Despite arms build-ups and growing tensions during the Cold War, primarily in the context of the arms race between the United States and the Soviet Union, along with their respective allies, it did prove possible in that period to conclude the first arms control agreements. These arrangements prevented the arms race from spreading into areas that had not yet been militarized or were of little importance to political and military strategists at the time. The Antarctic Treaty was signed in 1959, ensuring that no military activities took place in Antarctica. And the Outer Space Treaty, concluded six years later, prohibited states from establishing military bases or engaging in military tests and exercises on the Moon or any other celestial body.

After ongoing negotiations between the NATO countries and those of the Warsaw Pact over the period 1973 to 1989 had failed to halt the build-up of armed forces and weaponry on either side, the breakthrough finally came in 1990 with the Treaty on Conventional Armed Forces in Europe (CFE Treaty). The “Iron Curtain” dividing Europe between East and West had just fallen, and the Warsaw Pact was about to break up. In that situation, agreement was reached on limiting heavy weapons—battle tanks, armoured combat vehicles, heavy artillery, combat aircraft and combat helicopters—right across Europe, from the Atlantic to the Urals. Over the following years, more than 50,000 items of heavy weaponry were eliminated from the European theatre, partly by being scrapped but partly through redeployment or sale. Strong reductions also resulted from unilateral disarmament efforts, so the overall outcome on all sides was significantly below the ceilings set by the Treaty.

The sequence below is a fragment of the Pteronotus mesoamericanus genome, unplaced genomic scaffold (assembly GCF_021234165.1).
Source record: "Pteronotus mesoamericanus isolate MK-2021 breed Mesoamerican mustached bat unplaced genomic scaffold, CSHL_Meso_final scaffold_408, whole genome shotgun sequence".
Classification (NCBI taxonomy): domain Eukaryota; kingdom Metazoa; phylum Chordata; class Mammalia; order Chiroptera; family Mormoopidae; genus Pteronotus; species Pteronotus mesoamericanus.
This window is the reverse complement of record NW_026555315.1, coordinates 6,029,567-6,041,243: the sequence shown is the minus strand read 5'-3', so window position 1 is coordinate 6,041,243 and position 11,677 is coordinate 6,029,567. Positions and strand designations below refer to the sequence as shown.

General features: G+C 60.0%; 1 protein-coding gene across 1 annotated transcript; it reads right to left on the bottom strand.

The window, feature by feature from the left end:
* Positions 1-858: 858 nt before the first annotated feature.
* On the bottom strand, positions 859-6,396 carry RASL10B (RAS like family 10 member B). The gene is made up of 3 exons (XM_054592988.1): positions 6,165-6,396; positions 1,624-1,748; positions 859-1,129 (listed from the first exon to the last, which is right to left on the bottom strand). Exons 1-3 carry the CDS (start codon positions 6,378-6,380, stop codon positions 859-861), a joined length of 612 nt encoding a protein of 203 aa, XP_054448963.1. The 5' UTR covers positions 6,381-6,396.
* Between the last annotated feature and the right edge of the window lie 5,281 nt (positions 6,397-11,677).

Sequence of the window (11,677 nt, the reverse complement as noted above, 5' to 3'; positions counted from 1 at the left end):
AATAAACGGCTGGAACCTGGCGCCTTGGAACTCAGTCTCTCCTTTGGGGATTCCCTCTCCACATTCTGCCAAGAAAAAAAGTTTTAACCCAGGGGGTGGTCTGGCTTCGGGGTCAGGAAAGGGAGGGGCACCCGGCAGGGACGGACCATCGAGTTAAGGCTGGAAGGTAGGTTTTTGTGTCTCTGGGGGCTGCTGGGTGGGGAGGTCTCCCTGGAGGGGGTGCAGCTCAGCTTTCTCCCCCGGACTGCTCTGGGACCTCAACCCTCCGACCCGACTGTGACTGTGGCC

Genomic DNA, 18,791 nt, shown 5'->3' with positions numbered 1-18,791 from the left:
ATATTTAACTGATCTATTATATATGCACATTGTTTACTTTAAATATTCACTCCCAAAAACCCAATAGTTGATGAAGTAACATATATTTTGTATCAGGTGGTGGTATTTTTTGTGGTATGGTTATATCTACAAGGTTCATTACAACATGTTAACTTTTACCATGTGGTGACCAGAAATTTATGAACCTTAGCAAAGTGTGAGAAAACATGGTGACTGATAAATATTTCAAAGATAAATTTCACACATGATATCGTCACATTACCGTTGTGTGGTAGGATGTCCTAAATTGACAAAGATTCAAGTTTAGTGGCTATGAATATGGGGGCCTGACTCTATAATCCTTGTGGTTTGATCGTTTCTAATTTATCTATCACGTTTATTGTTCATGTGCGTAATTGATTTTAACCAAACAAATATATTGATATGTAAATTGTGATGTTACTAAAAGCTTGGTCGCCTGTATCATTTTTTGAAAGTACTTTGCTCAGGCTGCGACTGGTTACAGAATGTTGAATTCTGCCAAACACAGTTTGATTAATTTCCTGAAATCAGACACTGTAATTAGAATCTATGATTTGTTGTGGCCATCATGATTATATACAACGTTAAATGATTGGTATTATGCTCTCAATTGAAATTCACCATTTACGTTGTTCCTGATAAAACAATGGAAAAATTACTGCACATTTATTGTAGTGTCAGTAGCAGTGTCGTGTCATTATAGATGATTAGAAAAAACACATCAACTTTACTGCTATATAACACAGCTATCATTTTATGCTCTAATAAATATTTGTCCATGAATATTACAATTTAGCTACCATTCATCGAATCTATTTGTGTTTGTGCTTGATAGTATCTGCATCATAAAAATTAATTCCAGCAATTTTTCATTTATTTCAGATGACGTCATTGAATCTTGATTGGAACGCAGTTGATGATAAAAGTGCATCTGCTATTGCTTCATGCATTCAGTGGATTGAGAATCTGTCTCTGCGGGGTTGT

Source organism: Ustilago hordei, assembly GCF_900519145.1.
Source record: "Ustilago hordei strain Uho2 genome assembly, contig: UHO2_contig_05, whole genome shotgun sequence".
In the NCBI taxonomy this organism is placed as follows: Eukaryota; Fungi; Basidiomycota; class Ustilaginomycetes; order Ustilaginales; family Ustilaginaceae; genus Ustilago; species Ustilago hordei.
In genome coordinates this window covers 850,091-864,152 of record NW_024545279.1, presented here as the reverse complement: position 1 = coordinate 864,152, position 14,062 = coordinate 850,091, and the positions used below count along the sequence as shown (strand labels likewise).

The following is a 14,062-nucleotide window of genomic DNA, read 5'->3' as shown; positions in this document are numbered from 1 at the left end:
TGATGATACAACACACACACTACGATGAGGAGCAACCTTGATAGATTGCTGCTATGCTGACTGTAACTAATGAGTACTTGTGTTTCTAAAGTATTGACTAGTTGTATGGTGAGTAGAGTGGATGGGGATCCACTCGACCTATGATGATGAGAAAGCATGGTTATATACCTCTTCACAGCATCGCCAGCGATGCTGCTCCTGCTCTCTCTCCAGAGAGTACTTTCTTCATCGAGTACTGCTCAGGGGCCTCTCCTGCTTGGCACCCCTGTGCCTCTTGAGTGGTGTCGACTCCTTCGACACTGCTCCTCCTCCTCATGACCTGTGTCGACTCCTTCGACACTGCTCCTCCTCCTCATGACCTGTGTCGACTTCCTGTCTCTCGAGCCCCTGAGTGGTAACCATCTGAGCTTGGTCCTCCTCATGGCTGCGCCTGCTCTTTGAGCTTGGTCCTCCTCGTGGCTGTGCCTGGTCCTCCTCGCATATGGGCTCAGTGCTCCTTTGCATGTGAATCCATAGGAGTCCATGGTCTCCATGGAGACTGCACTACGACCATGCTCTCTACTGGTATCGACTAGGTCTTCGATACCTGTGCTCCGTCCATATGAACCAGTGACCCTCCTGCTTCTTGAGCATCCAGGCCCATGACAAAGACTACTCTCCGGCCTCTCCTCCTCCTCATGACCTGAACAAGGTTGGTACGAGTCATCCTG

There was also some success in agreeing on confidence-building arrangements aimed at transparency over military measures. These include the Open Skies Treaty of 1992, which grants the parties—the NATO states and former members of the Warsaw Pact—the right to undertake a certain number of reconnaissance flights per year over the territory of states of the other side to monitor military developments using aerial photography. Today, however, the treaty is of little practical value because of fundamental changes in the political situation across Europe and the advances made in satellite technology.

There are other agreements designed to outlaw certain weapons systems. The UN Weapons Convention of 1980, for instance, prohibits blinding laser weapons. And, largely through pressure from non-governmental organizations, the Ottawa Convention was concluded in 1997 by states willing to renounce the use, stockpiling, production and transfer of anti-personnel mines and to destroy their existing stocks. So far, 161 states have joined the treaty, although the major players—Russia, the United States and China—are not among them.